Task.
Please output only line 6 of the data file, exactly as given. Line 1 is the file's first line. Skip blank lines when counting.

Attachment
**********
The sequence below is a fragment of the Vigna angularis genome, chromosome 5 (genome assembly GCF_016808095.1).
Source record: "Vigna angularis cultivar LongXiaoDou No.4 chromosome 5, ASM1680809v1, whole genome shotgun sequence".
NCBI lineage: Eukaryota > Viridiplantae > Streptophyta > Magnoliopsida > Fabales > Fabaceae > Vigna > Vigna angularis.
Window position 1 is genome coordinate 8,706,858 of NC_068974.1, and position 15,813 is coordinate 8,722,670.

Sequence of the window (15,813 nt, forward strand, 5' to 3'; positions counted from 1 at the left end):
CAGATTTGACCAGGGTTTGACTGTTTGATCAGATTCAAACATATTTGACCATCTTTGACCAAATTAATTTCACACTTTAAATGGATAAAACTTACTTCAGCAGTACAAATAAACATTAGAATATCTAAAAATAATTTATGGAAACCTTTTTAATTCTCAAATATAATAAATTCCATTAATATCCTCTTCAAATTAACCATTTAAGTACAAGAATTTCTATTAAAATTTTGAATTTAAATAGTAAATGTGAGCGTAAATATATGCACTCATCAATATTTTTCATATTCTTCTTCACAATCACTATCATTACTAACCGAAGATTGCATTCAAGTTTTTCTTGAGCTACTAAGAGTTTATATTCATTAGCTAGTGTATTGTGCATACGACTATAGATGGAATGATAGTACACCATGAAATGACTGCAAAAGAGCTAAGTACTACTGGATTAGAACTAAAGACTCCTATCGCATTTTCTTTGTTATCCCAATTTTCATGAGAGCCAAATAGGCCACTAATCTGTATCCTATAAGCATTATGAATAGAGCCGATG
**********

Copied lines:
CAGATTTGACCAGGGTTTGACTGTTTGATCAGATTCAAACATATTTGACCATCTTTGACCAAATTAATTTCACACTTTAAATGGATAAAACTTACTTCAGCAGTACAAATAAACATTAGAATATCTAAAAATAATTTATGGAAACCTTTTTAATTCTCAAATATAATAAATTCCATTAATATCCTCTTCAAATTAACCATTTAAGTACAAGAATTTCTATTAAAATTTTGAATTTAAATAGTAAATGTGAGCGTAAATATATGCACTCATCAATATTTTTCATATTCTTCTTCACAATCACTATCATTACTAACCGAAGATTGCATTCAAGTTTTTCTTGAGCTACTAAGAGTTTATATTCATTAGCTAGTGTATTGTGCATACGACTATAGATGGAATGATAGTACACCATGAAATGACTGCAAAAGAGCTAAGTACTACTGGATTAGAACTAAAGACTCCTATCGCATTTTCTTTGTTATCCCAATTTTCATGAGAGCCAAATAGGCCACTAATCTGTATCCTATAAGCATTATGAATAGAGCCGATG